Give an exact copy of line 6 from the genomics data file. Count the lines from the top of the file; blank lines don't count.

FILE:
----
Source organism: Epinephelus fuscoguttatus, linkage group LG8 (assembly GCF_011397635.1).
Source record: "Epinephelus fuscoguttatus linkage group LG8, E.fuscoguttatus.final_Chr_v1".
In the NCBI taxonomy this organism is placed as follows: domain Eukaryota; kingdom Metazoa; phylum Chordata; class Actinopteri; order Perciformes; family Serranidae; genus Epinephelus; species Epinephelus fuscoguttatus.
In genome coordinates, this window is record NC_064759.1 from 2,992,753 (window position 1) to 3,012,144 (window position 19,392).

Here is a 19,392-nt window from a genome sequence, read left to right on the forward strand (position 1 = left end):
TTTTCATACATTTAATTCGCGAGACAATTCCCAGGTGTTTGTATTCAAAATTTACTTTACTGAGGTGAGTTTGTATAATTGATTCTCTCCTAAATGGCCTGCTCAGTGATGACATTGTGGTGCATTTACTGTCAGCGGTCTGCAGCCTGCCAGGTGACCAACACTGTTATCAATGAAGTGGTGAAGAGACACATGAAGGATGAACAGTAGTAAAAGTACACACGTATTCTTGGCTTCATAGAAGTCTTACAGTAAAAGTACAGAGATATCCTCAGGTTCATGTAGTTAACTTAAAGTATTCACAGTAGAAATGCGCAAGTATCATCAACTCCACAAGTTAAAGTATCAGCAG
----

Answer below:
TTTTCATACATTTAATTCGCGAGACAATTCCCAGGTGTTTGTATTCAAAATTTACTTTACTGAGGTGAGTTTGTATAATTGATTCTCTCCTAAATGGCCTGCTCAGTGATGACATTGTGGTGCATTTACTGTCAGCGGTCTGCAGCCTGCCAGGTGACCAACACTGTTATCAATGAAGTGGTGAAGAGACACATGAAGGATGAACAGTAGTAAAAGTACACACGTATTCTTGGCTTCATAGAAGTCTTACAGTAAAAGTACAGAGATATCCTCAGGTTCATGTAGTTAACTTAAAGTATTCACAGTAGAAATGCGCAAGTATCATCAACTCCACAAGTTAAAGTATCAGCAG